Kevin's FIRST Robotics Competition Code Repository


2005 FRC Code and Documentation
Filename Description Size
navigation_frc2005_01_22.zip Same as below, but with updated gyro code, additional documentation and data sheets for compatible encoders and gyros.
1,028,228

navigation_frc2005_01_08.zip

Raw build directory of the scripted navigation demo shown at the kick-off. An updated version is in the works.
365,307


PIC Microcontroller Documentation
Filename Description Size

pic18f8520_ds.pdf
pic18f8520_ds.zip

Data sheet for the PIC18F8520 microcontroller found in the EDU-RC and FRC-RC (document #39609B).
6,878,202
3,509,529


FRC-RC Example Code
Filename Description Size

frc_serial_ports_0.3.zip

frc_serial_ports_0.2.zip

Software implementation of a fully buffered, full-duplex, interrupt-driven serial port driver that can be used with either or both on-board serial ports. Also included is a modified version of IFI's printf() software that supports the use of both serial ports. Unlike the IFI code, this driver is non-blocking, which means that you can send a byte of data without having to wait around to make sure it gets sent before sending another. This is the same way operating systems, like Linux and Windows, handle serial data reception and transmission in the background for application software. Version 0.3 and later is designed to be compatible with the new output stream functions built into the Microchip C18 2.4 compiler. Continue using version 0.2 if you're using C18 2.3 or earlier.

Because you can now easily receive data from another computer, you can interact with your nifty IFI robot controller in real-time to change operating parameters on-the-fly using common terminal emulation software, or send real telemetry to custom applications written with Visual Basic, Visual C++, MATLAB, etc... Don't want to drag a long serial cable behind your 'bot? Well, check-out the nifty SMiRF radio modem from SparkFun Electronics. Would the coolness factor of your 'bot be elevated if you had a LCD mounted on board to display diagnostics (yes, this is a rhetorical question)? How about using one of the serial LCDs that can be found on the 'net? I've been using Scott Edward's Electronics serial LCDs with success.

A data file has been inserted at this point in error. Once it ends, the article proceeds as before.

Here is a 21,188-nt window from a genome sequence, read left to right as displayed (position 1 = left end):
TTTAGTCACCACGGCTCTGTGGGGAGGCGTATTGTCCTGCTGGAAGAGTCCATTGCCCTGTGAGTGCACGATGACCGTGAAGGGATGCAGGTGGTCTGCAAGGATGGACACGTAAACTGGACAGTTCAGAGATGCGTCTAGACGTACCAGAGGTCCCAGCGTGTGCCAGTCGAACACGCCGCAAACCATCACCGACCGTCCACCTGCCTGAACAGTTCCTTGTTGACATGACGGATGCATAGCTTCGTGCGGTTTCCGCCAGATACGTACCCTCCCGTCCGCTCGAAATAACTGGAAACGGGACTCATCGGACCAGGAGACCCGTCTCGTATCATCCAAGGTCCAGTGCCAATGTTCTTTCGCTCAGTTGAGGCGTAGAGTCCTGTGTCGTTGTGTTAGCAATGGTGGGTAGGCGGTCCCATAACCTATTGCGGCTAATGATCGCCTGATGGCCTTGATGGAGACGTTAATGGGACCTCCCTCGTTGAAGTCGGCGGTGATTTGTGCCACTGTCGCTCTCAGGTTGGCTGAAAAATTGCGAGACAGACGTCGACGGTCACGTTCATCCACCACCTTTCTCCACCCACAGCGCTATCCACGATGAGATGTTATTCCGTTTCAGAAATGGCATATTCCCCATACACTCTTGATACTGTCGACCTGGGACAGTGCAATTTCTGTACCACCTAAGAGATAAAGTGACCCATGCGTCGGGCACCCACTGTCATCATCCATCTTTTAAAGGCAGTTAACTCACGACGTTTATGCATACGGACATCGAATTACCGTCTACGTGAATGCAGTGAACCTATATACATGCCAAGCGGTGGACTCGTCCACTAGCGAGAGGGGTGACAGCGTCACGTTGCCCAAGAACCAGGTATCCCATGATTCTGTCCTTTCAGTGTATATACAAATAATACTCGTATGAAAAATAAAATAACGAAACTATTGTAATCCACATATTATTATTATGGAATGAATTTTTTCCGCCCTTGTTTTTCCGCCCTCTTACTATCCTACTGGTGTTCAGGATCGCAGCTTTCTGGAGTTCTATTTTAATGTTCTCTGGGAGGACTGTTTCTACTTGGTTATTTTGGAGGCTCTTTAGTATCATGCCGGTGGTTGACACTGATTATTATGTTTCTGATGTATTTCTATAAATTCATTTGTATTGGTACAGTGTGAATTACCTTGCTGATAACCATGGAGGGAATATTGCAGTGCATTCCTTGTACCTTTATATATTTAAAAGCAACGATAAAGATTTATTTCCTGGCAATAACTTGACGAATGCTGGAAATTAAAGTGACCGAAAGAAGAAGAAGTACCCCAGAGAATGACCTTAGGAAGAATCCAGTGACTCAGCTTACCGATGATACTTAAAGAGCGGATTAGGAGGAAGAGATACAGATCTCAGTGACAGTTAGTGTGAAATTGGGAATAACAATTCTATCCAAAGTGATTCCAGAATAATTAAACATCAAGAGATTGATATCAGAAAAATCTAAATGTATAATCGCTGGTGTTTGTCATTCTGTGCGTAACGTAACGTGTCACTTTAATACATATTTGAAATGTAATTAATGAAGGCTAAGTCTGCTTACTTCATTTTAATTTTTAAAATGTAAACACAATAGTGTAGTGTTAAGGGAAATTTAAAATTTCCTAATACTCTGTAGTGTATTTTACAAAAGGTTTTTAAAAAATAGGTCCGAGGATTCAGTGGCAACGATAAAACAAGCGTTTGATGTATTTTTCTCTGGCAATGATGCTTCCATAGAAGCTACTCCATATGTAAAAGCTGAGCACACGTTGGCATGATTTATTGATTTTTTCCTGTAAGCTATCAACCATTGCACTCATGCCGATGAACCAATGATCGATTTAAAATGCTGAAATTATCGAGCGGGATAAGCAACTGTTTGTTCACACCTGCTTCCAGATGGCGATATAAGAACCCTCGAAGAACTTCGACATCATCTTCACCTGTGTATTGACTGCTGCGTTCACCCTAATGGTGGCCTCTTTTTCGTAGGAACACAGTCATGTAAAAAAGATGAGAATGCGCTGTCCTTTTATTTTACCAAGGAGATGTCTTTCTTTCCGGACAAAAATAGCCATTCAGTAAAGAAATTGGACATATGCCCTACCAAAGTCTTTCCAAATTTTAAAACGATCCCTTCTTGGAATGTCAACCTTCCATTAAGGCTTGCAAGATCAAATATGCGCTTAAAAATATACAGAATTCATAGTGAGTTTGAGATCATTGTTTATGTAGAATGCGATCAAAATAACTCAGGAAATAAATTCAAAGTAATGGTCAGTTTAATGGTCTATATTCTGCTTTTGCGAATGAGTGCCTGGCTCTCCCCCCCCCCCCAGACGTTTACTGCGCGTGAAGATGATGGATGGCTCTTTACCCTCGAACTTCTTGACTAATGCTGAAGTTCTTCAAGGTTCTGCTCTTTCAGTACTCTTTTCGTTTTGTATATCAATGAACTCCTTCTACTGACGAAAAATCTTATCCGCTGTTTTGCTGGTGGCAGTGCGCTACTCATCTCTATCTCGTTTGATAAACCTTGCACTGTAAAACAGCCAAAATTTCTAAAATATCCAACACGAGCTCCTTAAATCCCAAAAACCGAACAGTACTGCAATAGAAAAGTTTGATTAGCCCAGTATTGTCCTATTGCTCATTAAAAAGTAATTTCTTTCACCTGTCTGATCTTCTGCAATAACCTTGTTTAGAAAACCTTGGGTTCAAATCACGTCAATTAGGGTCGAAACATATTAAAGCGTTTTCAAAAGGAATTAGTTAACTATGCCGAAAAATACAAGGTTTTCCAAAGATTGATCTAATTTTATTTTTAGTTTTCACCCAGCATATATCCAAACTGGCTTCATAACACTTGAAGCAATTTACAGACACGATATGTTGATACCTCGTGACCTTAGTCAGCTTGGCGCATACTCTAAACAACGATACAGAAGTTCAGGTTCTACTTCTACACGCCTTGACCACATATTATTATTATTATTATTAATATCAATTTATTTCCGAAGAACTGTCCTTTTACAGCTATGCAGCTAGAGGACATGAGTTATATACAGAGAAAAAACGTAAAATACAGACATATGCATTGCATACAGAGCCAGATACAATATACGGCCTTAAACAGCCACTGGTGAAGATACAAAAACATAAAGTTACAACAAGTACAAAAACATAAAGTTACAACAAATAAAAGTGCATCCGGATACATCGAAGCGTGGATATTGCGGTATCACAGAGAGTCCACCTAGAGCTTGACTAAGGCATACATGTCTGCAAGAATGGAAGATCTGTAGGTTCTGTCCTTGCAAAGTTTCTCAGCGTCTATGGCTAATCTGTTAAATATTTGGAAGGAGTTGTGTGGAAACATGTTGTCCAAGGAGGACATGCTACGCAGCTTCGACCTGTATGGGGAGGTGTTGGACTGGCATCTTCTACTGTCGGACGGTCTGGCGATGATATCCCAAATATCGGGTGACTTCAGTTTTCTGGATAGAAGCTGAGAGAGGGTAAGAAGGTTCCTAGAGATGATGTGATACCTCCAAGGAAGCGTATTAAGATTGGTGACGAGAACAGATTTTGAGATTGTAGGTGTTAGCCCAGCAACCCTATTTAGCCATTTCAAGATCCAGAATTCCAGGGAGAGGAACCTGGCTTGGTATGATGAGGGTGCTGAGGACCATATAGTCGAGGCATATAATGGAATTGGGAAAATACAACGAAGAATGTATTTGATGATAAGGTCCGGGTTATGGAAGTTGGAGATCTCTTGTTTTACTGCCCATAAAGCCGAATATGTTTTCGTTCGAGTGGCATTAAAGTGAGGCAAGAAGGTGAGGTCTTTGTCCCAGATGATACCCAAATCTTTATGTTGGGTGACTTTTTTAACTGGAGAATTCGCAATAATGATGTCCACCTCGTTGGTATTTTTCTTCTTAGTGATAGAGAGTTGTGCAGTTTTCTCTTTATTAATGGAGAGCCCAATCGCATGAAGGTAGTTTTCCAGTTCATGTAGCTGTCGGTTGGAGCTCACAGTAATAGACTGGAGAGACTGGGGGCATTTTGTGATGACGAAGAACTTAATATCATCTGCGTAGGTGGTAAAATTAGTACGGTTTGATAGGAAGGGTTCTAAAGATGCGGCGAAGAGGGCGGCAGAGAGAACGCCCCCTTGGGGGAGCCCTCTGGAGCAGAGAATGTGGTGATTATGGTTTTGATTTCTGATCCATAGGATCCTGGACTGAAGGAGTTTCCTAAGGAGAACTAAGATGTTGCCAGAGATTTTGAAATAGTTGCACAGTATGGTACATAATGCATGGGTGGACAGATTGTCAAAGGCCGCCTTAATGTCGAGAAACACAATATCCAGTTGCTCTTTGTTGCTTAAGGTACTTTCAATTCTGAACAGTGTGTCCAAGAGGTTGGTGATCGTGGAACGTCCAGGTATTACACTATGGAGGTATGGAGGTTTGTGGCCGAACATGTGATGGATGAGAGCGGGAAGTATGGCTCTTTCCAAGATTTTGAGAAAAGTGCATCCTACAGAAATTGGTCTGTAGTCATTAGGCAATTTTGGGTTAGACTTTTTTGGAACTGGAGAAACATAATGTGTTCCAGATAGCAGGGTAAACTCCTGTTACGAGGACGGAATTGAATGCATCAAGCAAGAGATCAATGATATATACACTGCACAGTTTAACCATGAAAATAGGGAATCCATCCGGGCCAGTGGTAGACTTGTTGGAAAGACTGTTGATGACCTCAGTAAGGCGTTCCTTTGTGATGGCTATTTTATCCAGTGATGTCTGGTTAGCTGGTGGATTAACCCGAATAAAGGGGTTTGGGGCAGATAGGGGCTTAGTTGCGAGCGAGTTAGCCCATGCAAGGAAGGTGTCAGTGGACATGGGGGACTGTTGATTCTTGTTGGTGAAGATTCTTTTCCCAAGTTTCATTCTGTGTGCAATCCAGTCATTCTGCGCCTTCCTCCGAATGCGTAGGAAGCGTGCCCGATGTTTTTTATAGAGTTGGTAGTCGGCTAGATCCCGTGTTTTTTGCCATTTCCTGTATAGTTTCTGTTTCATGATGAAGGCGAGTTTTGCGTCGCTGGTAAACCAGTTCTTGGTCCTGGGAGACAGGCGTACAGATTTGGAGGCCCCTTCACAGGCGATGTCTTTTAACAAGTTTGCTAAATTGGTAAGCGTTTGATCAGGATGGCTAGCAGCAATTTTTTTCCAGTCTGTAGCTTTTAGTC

Disclaimer: Other than being a satisfied customer, I have no interest (financially, or otherwise) in the companies mentioned above.

92,927

76,989

frc_adc.zip

Example driver and supporting software to setup and run your robot controllers analog-to-digital converter in the background. A few advantages of using this software include parallel, non-blocking operation of the ADC hardware, precise control over the sampling period, which is important for signal processing and control applications and the ability to make more precise measurements using oversampling. Updated 12/15/05.

83,485
frc_gyro.zip

Example driver and supporting software that can be used to interface a variety of inexpensive gyros to the IFI FRC robot controller. Updated 12/15/05.

1,244,827
frc_encoder.zip Example driver and supporting software that can be used to interface two quadrature output optical encoders to the IFI FRC robot controller. Updated 1/2/05.
212,830
frc_accelerometer.zip Example driver and supporting software that can be used to interface a Texas Instruments accelerometer to the IFI FRC robot controller.
408,297
frc_eeprom.zip Example software that can be used to read from and write to your robot controller's Electrically Erasable Programmable Read-Only Memory (EEPROM). Updated 11/10/05.
161,769
frc_interrupts.zip Heavily annotated template interrupt and timer code for the IFI FRC robot controller.
54,269


EDU-RC Example Code
Filename Description Size

edu_serial_ports_0.3.zip

edu_serial_ports_0.2.zip